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Literary Hikes

Serious walkers, like mountain climbers or fly fishermen, tend to be writers. Perhaps this is because walking lends itself to thinking, and long-distance hiking can produce enough mental material to fill a book. I’ve always dreamed of completing a long-distance hike, something like the pilgrimage route to Santiago de Compostela in Spain or the Appalachian Trail, but until time permits, I must be content living vicariously through the words of others. In the meantime, here are a few of my favorite accounts of long distance hikes to whet the appetite.


The Snow Leopard by Peter Matthiessen. In 1973, Matthiessen is invited to accompany zoologist George Schaller to Crystal Mountain in the remote Dolpo region of northwest Nepal. Schaller is studying the bharal, or Himalayan blue sheep, but both men are also hoping to catch a glimpse of the elusive snow leopard, which prey on the bharal. Matthiessen’s account of their gruelling two-month trek illustrates the truism that the journey is often more important than the destination.



A Short Walk in the Hindu Kush by Eric Newby. Surely one of the funniest travel books ever written. Newby abandons the fashion trade to hike to remote Nuristan in northwestern Afghanistan with fellow traveler Hugh Carless of Her Majesty’s Foreign Service. The goal is to climb Mir Samir (19,880 ft.), although Newby’s climbing experience is limited to a three-day climbing boot camp in Wales prior to the trip. Newby plays straight man to his eccentric friend and their three grumpy and unhelpful Afghan guides. In other hands, this would have been a whining epic of blisters, mountaineering accidents, gastrointestinal complaints, hostile tribesman, biting insects and altitude sickness, but in Newby’s hands it is a delight because he never loses his sense of the absurd.



The Roads to Sata: A 2000-Mile Walk through Japan by Alan Booth. At the end of his 128-day walk down the length of Japan, a reporter asks Booth why he’d decided to do it in the first place. “Because I’d lived in Japan for a quarter of my life,” Booth replies, “and still didn’t know whether I was wasting my time. I hoped that by taking four months off to do nothing but scrutinize the country I might get a clearer picture, for better or worse.” “Have you managed to do that?” “No,” Booth replies. But we do. He gives us an affectionate, at times bewildered, but always honest portrait of the country of he has chosen to call home. The people he meets along the way are brilliantly rendered and the clash of cultures has never been so funny. Booth died in 1992 of stomach cancer at the young age of 46, but the book will stand as a testament to his great spirit.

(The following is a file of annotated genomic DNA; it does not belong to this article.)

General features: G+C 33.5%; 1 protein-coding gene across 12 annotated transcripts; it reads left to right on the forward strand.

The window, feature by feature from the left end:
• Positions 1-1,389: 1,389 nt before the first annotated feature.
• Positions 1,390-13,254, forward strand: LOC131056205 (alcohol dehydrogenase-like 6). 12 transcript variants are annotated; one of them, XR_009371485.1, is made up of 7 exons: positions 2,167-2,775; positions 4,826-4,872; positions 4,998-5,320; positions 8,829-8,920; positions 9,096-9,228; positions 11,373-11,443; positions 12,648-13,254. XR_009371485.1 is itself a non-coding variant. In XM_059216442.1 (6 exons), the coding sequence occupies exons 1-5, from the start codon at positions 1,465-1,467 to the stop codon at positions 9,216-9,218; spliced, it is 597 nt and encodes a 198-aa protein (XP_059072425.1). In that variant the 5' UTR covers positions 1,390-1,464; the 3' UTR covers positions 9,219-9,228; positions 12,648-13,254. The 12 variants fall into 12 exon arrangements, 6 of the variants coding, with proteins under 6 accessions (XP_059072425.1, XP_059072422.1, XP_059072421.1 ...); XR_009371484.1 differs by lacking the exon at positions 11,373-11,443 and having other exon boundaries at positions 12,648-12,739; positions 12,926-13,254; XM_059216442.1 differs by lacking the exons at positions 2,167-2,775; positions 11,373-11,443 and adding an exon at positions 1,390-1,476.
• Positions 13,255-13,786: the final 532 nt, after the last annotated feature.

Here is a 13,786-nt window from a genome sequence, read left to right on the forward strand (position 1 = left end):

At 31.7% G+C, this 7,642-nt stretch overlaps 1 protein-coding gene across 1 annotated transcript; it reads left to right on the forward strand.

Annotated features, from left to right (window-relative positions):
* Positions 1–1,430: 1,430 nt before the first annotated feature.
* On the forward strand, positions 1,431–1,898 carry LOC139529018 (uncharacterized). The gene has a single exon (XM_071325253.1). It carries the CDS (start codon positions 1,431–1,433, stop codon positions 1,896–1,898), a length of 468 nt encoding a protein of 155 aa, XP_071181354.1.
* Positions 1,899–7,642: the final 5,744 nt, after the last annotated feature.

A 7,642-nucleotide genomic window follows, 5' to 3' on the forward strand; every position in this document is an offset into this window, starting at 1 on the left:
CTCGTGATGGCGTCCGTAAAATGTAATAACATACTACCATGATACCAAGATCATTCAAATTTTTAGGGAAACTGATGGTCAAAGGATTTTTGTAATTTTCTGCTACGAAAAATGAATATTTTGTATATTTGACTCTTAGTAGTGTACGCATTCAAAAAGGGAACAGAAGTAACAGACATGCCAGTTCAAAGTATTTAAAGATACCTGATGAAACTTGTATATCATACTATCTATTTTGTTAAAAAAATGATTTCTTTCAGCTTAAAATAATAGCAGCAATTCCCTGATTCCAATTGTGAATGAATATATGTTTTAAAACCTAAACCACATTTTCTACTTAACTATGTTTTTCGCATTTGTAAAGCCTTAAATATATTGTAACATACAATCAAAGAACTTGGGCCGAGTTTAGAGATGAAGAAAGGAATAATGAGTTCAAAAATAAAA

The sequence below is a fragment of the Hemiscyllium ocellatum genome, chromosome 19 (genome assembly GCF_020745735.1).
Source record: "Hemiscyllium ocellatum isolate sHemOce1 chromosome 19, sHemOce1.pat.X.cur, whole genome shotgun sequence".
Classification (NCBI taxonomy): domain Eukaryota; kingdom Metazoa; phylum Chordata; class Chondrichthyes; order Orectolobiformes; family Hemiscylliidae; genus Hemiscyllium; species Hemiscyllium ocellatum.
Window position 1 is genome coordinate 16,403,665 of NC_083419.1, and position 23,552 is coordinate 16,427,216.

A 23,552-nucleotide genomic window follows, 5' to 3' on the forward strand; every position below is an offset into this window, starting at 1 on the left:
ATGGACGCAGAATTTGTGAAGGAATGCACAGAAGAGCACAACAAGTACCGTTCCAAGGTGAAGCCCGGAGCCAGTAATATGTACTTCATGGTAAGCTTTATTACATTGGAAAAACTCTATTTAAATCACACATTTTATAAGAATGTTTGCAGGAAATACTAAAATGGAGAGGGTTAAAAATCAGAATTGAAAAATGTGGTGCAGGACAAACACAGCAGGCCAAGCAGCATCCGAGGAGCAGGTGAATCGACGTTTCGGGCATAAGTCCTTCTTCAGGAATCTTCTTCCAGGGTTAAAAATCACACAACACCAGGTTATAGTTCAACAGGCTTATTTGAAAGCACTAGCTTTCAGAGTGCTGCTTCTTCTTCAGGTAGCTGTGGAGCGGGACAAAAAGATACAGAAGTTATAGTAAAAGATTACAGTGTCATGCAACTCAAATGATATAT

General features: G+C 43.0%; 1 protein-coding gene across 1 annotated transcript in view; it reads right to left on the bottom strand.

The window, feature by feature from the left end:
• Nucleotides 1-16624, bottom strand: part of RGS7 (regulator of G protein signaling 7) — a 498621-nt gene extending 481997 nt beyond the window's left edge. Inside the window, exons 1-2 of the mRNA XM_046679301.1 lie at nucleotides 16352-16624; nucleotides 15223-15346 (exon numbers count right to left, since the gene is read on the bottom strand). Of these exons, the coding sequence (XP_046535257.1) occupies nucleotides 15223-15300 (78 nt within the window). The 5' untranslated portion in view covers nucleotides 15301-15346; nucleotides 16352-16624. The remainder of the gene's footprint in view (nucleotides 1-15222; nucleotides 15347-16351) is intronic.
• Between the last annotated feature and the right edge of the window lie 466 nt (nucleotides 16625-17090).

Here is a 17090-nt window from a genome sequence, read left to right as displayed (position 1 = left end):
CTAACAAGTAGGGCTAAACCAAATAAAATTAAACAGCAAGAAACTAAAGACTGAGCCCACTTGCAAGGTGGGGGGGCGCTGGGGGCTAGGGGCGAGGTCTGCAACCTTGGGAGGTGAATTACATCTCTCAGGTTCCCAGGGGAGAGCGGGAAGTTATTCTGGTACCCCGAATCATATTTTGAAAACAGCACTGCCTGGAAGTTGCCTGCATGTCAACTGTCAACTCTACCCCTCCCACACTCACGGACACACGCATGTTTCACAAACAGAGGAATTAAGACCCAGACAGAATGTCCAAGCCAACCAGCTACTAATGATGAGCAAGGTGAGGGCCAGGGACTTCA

The Places in Between by Rory Stewart. In January 2002, shortly after the fall of the Taliban, Stewart decides to walk across central Afghanistan from Herat to Kabul. He is warned repeatedly that what he is about to attempt is dangerous, impossible, and that only a fool would try, especially in the winter. But he goes anyway. He is threatened by ill-health, trigger-happy young soldiers, blizzards, bandits and snow-covered passes, but somehow, against all the odds, he succeeds in reaching his goal. Along the way he picks up an elderly, toothless fighting mastiff that he names Babur, after the fifteenth-century Moghul Emperor whose footsteps he’s following. Stewart is plain-spoken and erudite, and through his journey and the many people he encounters we gain a better picture of the complicated tragedy that is modern Afghanistan.



A Time of Gifts by Patrick Leigh Fermor. Although I haven’t ranked these books in any particular order, the star of the firmament has to be A Time of Gifts by Patrick Leigh Fermor. After a less than exemplary showing in school, young Fermor is debating a career in the army. Instead, he decides to chuck it all, acquire a backpack, a warm coat, a walking stick, and a pair of hobnailed boots, and walk to Constantinople. He is 18 and the year is 1933. He doesn’t know it, but Hitler has just come to power and the Europe through which he is walking will soon be changed forever. While Fermor had planned to rough it on a few pounds a week, a chance encounter gives him an entrée into the dying world of the eastern European aristocracy, and so while he might spend one night sleeping in a hayloft, he spends the next cosseted in a castle. It’s a magical journey (hence the title) and Fermor manages to balance the exuberance of youth with the knowing nostalgia of age (he is an elderly man when he narrates his travels). Add to this the fact that Fermor writes like an angel and you have a book to treasure and to read again and again. Fermor intended to write his journey as a trilogy, and the second leg of his journey, from Budapest to the Iron Gates, was published as Between the Woods and the Water in 1986. Fermor died on June 10, 2011, before he could complete the third volume, but a surviving draft of the final book, edited by Colin Thubron and Fermor’s biographer, Artemis Cooper, was published in 2013. Together, they record a remarkable journey that can never be repeated, but which can be enjoyed again and again in Fermor's remarkable prose.


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